The Roommate Agreement
As a general rule, all adults living in an apartment should be named on the lease and should be co-responsible for payment of rent and maintenance of the unit. This means that each of you is responsible for making sure the entire rent is paid each month and that other obligations under the lease (maintenance, payment for damages, etc.) are everyone's concern. This also means that you are all protected under the terms of the lease.
If a roommate is moving in during the course of an existing lease, the landlord may run a credit check on the new roommate, and his or her name should be added to the lease. If a security deposit is required, the new roommate should pay his or her share.
It is also possible that the landlord will require a new lease at a higher rate if a new roommate moves in.
Unless you are covered by rent control or the increase is obviously an attempt to prevent the additional roommate, he is entirely within his rights to do this.
Payment of Rent
The roommates must agree amongst themselves who is responsible for which share of the rent, whether they will pay it to one roommate who pays the landlord or if they will pay it individually. This agreement is outside the lease, and the landlord isn't bound by it nor can he enforce it.
As with the rent payments, roommates need to agree amongst themselves how the utilities will be paid each month, whose name the utilities will be in. In my previous roommate situations, I have found it useful to split up the utilities, so each roommate has one or more in his or her name. Each roommate is then responsible for paying a share of the utilities each month to the roommate who receives the bill.
Deciding before moving in who will get which bedroom and how common rooms will be used may prevent a lot of problems later on. It is also useful to set out how private the private spaces are (e.g. does roommate A mind if the others go into his room to use his computer?).
You and your roommates are friends, you've partied together, you like each other. However, noise is one of the things that can drive a wedge into that friendship. Decide before you move in when the "quiet hours" will be. Does everyone have to turn the TV or stereo down after 10 on week nights? Are parties allowed on weekends, and if so, what arrangements must be made ahead of time with other roommates?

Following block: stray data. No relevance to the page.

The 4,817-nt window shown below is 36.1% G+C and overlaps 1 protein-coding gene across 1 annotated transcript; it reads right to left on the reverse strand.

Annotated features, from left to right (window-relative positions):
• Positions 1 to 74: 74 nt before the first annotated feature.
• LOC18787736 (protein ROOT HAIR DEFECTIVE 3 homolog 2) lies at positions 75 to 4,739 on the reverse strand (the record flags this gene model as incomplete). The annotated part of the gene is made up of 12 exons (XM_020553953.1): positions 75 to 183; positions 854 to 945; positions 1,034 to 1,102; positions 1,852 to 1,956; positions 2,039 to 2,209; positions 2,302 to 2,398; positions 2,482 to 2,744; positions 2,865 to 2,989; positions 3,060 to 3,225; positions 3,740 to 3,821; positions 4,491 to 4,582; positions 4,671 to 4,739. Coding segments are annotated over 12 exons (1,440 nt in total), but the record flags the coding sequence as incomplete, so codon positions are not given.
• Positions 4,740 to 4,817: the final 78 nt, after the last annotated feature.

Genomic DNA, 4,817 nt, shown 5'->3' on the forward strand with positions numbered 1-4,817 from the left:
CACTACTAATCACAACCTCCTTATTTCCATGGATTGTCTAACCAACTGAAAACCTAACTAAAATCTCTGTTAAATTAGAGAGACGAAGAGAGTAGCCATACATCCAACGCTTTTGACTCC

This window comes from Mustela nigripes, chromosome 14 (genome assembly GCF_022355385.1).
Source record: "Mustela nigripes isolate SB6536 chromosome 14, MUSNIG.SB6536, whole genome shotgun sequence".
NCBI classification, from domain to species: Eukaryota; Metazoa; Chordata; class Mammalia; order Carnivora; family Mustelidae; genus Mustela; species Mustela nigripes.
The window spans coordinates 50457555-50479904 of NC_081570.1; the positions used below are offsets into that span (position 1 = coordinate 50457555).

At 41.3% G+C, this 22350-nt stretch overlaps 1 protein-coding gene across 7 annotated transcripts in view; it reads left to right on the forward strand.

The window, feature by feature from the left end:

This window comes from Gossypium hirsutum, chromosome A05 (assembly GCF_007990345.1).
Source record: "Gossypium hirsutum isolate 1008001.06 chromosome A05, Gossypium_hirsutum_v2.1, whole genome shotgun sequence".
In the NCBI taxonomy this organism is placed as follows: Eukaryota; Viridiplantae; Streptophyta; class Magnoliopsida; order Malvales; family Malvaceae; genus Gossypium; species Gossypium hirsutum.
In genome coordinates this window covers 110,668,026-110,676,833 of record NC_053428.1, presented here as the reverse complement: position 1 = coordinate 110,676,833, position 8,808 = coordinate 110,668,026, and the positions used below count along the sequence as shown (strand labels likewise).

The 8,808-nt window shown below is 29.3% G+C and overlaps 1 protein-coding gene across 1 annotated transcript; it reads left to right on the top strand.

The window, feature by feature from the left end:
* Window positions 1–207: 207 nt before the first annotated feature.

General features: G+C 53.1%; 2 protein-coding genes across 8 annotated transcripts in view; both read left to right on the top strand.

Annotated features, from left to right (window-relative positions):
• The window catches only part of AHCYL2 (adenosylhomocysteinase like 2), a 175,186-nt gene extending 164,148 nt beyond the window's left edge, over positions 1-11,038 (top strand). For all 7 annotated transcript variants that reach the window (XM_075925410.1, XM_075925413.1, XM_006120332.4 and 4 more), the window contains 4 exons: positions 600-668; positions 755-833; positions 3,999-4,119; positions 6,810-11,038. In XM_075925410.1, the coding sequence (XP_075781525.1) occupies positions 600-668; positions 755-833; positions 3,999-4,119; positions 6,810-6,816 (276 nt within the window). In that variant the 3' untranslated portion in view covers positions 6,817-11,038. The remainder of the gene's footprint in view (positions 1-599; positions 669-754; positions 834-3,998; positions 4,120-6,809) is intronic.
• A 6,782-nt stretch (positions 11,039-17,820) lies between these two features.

Come to some agreement about overnight guests, both of the romantic type and those who expect to sleep on the couch. If you only have one living room couch, it will be kind of difficult for two roommates' sisters to sleep on it, so how do you reserve it? And what about those boyfriends/girlfriends who all but move in?
Are you going to share food expenses and eat your meals together, or is it every man/woman for him/her self? How will you share responsibilities for cooking and shopping? How will you know whose food is whose?
How clean will you keep the apartment? Who is responsible for which household chores? When should those chores be done?
What happens if one roommate needs to leave before the lease ends? How much notice should he or she give? Does he or she need to find a replacement roommate (with the approval of the other roommates and the landlord)?
Your landlord has no obligation to enforce any agreement made between roommates. There are mediation services which can be used to mediate legal disputes between roommates. Decide ahead of time what you'll do if you come to an impasse.
Get it in Writing
NOLO provides this sample roommate agreement which you can use as a template for making your written agreement with your new roommates. It should clearly spell out the "rules" governing your co-tenancy and be signed by each roommate. If you want, you can even take it to a notary public and have it notarized, though that's not really necessary.
by Sandra Clockedile